A very Pregnant me with Silent Auction Painting
Over the next few years, I continued to dabble in art doing the occasional painting on commission or for friends and family, but my focus was well and truly grounded in child-rearing.  I had two more beautiful children, (Rohan and Bronte), with Andrew; and then my daughter Waiata gave me three precious part Cook Island mokos (grandchildren), who I cared for through Porse for a few years.  I was getting to the stage where I felt was going to burst if I didn’t find an outlet for the frustrated artist in me!!   In late 2009, a teaching colleague (and long-time friend) asked me to come for a term and teach art to a small group of talented students; that got my creative juices flowing!  I had a lovely group of students once a week for a term, which I took step-by-step through the painting processes using NZ artists such as Robyn Kahukiwa (who else?) and Don Binney as motivation. 
Earlier in 2012, as a part of a group of local women called Charlie’s Angels who had been fundraising in support of a lovely young woman who had cancer (and who has since, sadly, passed away R.I.P. Charlie),  I created a painting to auction off on TradeMe using a circular offcut of plywood and my 'kanohi taniwha' or ‘taniwha face’ motif in acrylic, (“Kia Kaha Wahine”: white on white with pink accents).  This painting proved to be the catalyst for the next stage in my artistic journey…
By the time both of my youngest children and two of my mokos were at school, I had made the decision that I was going to work towards bringing in an income that was time-flexible, capitalised on my talents/abilities and above all –I was not going to settle for less than working at something I enjoy/love!   A good friend of mine (and her very patient husband, thanks Biddy and Al) offered me space in their rumpus room to use as a studio and the key to their house so I could have daytime access, an offer that I very gratefully accepted.  I began collecting old photo-frames, used/unwanted canvasses and off-cuts of plywood to use for my paintings. 
During this time I went to a WorksWonders  ‘KickStart’ Seminar run by two wonderful ladies  – which is “designed for those who want to start or change careers, set some personal goals, get back into work after children or redundancy, or want to set up (or expand) their own business”. (http://workswondersnz.blogspot.co.nz)  …and KickStart me it did!!  I began to ‘network’ (read as ‘do coffee’) with some excellent, caring and knowledgeable women, (thanks Biddy, Jane and the P.B.Angels, Angela B., Kate J., Margaret T., Tori, Teressa and Angela R.), and with their input, ideas and support I began planning for my grand new adventure…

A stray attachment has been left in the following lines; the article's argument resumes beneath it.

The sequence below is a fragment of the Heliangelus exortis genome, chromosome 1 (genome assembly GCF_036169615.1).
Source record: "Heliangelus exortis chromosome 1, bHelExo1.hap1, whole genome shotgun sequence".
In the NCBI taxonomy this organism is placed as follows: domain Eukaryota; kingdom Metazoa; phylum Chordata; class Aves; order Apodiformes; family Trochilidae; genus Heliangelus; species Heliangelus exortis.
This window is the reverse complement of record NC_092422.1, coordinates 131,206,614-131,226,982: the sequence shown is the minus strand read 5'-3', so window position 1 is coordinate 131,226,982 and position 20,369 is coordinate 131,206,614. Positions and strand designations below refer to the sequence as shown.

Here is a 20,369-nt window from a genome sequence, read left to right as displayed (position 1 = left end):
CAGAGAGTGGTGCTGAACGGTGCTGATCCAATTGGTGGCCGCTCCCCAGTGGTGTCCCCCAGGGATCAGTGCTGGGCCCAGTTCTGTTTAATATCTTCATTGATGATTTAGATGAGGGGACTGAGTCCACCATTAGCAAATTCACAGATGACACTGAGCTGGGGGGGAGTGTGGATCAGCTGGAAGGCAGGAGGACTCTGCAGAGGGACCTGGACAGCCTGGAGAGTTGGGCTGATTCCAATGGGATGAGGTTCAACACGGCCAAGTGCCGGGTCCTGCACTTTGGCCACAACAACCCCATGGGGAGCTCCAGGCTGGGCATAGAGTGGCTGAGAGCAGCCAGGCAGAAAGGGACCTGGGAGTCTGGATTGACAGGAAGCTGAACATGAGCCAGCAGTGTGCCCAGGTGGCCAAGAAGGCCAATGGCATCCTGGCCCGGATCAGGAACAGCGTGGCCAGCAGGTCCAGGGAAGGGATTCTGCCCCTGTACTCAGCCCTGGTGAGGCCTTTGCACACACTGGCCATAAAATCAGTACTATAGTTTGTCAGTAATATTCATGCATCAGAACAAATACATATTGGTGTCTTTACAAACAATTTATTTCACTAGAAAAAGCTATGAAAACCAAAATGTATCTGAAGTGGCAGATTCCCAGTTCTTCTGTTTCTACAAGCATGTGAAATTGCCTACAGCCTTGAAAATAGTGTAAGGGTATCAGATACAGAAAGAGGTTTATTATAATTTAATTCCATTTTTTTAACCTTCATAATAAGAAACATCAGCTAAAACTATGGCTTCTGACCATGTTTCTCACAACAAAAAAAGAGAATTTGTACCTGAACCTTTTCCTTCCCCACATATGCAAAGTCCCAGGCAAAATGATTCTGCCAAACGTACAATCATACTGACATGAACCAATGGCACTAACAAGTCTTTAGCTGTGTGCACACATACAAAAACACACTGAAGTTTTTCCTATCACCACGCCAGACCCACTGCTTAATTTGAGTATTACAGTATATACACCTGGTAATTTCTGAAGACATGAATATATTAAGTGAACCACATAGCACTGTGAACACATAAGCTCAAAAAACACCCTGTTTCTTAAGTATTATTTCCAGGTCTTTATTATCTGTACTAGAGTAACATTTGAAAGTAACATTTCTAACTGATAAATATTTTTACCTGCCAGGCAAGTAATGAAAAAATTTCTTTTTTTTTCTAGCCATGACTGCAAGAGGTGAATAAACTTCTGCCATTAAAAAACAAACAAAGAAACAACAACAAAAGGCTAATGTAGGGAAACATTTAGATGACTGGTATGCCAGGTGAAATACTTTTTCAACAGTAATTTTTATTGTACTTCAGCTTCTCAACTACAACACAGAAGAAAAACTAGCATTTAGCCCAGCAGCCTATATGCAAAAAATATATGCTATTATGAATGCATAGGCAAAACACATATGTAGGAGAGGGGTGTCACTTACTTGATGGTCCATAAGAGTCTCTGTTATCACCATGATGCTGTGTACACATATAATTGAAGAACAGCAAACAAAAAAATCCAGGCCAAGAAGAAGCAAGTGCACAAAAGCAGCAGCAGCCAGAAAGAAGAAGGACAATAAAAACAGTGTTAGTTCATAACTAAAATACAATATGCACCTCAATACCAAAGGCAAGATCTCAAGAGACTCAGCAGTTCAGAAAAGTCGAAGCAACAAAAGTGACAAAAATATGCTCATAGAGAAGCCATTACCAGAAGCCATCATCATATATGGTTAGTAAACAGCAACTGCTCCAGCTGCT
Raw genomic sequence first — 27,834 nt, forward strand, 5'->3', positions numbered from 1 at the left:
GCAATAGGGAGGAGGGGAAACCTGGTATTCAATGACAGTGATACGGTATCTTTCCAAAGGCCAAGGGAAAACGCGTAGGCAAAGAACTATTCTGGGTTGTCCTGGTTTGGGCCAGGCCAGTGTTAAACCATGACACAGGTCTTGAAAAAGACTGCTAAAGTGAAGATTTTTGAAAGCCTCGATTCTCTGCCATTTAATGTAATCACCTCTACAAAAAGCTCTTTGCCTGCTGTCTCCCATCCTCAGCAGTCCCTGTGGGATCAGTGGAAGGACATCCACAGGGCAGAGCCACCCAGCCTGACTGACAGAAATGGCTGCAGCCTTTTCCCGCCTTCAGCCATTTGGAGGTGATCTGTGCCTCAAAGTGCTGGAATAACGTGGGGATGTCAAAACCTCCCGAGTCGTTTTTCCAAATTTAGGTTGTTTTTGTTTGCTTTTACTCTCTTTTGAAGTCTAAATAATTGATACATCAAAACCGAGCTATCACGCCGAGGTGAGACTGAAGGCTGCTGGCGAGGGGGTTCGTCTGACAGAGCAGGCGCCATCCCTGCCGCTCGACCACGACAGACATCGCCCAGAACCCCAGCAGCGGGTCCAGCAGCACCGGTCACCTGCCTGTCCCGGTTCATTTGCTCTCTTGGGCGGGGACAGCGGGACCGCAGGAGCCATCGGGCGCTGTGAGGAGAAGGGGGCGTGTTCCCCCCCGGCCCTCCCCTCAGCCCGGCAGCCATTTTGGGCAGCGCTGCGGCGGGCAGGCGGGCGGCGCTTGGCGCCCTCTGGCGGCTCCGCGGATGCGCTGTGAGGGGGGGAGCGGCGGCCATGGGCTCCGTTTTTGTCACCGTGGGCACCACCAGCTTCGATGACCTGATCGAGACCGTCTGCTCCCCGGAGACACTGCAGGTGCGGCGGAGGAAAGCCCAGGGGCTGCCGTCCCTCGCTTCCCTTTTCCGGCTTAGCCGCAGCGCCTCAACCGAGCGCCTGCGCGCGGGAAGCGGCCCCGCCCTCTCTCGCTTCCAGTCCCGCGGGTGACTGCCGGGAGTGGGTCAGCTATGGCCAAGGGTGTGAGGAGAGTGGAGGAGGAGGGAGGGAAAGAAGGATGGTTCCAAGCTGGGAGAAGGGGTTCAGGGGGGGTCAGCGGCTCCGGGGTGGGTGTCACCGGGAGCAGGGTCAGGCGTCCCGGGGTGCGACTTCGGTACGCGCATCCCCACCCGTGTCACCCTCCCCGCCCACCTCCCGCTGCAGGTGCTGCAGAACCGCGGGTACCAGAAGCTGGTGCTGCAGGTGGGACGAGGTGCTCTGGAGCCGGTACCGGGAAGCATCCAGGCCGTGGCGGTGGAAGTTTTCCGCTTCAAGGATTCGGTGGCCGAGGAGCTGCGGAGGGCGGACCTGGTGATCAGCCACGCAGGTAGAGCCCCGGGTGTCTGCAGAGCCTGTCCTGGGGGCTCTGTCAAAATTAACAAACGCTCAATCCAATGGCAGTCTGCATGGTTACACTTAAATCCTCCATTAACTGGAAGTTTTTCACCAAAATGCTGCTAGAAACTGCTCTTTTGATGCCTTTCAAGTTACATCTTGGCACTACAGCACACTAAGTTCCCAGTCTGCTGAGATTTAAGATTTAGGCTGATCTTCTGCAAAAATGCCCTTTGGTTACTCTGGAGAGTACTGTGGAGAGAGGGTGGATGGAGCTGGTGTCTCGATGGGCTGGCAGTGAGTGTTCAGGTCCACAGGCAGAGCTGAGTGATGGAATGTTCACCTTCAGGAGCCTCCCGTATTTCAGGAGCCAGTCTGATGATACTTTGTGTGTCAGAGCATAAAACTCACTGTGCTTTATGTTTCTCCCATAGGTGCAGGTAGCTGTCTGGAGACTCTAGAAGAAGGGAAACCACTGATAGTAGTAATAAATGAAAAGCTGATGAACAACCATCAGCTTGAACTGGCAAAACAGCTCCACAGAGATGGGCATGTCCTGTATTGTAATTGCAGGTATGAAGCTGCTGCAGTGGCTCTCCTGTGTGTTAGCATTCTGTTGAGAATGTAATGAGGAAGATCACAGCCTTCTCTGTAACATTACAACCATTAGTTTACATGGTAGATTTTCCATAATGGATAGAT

And so the journey begins… along with doing a bit of ‘relief/supply’ teaching to keep my hand in: I have developed an art extension programme which can be taken into schools to work with small groups of talented, artistic students; I have been painting in my wee ‘studio’ and creating enough paintings to put together small exhibitions and doing some commissioned pieces; I have set up this blog (a triumph for this I.T.-challenged arty type) through which to expose my artworks and visual art teaching resources; and I have also since developed design resource kits for primary (Years 2-8) and ECE (kindergarten - new entrants/Year 1) based on Maori and Samoan designs. 
I think that if you can dream it - you can do it!! If you create art – you ARE an ARTIST!!

...and my adventure continues in Queensland, Australia where I have been caught up in the business of being in a new country.  I hope in the near future to start getting creative again and get back into painting.